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China’s Economic Progress Comes with Environmental Costs

China has achieved rapid economic growth over the past decade, but the rapid success has come at the expense of the environment. Independent Television News reports on pollution in China and the price of development.

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  • LINDSEY HILSUM, ITV News Correspondent:

    Scarcely a pastoral scene, coke smelters and steel plants where there used to be grazing lands. The government environmental watchdog in Beijing has told the Tangshan local authorities to stop building, but new factories are going up all the time.

    The people are getting desperate. Their crops die, they say. And in this community of 3,000, 70 people, including many under 40, have had strokes. Medical studies show a correlation between stroke and air pollution.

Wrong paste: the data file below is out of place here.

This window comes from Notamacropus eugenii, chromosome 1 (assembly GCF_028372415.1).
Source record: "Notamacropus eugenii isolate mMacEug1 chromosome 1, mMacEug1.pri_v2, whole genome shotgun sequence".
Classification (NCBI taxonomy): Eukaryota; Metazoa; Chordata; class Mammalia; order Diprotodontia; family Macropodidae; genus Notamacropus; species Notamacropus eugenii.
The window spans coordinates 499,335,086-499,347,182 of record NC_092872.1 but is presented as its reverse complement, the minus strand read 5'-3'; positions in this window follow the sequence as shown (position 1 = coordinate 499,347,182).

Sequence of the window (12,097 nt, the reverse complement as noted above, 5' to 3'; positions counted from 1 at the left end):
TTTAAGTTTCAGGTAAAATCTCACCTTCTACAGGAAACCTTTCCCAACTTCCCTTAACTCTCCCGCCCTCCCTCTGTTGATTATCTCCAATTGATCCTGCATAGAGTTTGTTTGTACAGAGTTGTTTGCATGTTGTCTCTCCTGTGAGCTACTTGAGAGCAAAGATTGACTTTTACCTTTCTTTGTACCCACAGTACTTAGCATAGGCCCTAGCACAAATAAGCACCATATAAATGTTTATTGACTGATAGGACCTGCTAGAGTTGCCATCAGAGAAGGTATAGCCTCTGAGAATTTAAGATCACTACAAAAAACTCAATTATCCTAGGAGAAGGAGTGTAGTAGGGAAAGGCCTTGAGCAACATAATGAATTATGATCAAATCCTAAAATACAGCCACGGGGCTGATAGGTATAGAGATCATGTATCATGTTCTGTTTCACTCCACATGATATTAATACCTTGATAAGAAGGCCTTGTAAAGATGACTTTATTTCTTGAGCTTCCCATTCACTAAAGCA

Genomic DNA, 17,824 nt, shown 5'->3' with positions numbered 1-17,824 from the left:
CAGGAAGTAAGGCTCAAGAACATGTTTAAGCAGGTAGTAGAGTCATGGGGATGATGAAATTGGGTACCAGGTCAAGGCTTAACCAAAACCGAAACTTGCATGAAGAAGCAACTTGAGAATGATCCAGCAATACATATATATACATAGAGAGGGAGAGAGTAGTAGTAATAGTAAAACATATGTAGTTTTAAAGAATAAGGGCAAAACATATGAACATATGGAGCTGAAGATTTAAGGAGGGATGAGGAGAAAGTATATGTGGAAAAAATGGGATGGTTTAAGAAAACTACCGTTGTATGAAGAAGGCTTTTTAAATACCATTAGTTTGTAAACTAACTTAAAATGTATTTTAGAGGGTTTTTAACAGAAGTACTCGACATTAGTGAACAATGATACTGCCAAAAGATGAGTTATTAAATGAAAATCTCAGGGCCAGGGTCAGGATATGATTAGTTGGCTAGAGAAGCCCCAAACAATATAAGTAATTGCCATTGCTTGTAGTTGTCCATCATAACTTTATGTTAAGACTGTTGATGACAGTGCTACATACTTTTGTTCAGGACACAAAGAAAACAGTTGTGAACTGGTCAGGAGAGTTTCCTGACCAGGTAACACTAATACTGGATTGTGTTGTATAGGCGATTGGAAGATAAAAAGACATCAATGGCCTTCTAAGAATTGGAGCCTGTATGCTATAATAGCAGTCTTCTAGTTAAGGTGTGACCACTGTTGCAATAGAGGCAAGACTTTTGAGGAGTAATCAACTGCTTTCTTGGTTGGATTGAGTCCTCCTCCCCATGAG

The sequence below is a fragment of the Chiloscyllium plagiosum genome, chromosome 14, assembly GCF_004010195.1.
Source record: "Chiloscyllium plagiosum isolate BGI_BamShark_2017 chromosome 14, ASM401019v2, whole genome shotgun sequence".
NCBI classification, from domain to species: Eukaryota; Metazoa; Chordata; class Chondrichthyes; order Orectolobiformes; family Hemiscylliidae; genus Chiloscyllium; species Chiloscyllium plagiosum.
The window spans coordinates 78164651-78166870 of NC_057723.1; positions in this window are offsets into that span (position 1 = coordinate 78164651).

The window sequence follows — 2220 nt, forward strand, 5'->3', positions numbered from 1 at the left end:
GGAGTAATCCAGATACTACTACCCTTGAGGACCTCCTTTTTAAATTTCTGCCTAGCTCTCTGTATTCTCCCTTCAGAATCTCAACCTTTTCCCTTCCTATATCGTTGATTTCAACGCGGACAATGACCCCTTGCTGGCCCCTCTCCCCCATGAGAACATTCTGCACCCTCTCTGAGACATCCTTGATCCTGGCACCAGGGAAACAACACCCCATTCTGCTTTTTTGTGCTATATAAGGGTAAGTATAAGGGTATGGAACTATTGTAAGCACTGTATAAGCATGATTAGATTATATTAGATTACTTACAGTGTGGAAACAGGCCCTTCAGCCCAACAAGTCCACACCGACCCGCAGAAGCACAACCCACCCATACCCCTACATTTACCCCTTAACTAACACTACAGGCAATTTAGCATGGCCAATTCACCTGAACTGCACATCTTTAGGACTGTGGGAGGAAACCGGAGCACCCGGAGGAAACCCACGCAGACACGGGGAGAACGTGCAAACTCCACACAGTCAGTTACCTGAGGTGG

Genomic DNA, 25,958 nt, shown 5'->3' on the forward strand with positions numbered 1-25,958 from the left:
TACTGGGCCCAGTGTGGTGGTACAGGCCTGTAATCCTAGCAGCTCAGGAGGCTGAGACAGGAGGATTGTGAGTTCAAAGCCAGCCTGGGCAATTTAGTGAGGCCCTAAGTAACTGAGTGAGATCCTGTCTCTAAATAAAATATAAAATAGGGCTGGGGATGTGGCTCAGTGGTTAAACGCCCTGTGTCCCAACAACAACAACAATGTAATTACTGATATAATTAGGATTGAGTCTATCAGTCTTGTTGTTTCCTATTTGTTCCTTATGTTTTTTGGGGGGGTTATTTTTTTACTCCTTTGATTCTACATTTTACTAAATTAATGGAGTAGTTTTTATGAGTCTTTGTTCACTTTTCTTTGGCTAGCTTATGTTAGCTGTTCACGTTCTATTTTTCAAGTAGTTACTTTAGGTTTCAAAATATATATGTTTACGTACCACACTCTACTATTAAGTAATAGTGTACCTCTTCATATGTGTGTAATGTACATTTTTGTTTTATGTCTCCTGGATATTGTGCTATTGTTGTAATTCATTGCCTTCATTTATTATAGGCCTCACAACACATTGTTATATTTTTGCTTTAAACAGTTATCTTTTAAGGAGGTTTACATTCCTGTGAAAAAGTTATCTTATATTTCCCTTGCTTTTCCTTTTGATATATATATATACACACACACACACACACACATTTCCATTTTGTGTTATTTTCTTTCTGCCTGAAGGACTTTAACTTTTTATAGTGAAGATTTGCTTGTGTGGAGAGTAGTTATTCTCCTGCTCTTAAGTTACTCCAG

Wei Wen Zheng was 37 when he suddenly blacked out while driving his taxi. Seven years on, he can manage a few household chores, provided he takes it slowly. He can't work, so his wife has to provide for the two children. His brother has also had a stroke.

  • WEI WEN ZHENG, Chinese Citizen (through translator):

    We drink the water that's polluted by the factory. There are test reports on that water. Also, whenever we work in the field outside of the factory, we come home covered in coal dust.

  • LINDSEY HILSUM:

    The factories dump their garbage out in the open. Lee Suo Jiao showed us around. He's turned from farmer into campaigner, filing endless reports and petitions, but to no avail.

    Environmental inspectors came from Beijing, he said, but went away and did nothing. Factory owners frequently bribe local officials or go into business with them.

    Whatever environmental directives come down from Beijing, it seems that here in Tangshan they take no notice. Local officials carry on approving factories, even though they've been told specifically that they may not build anymore.

    And as for those who are sick, apparently because of the pollution caused by those factories, they're just seen as necessary sacrifices, the unfortunate casualties of progress.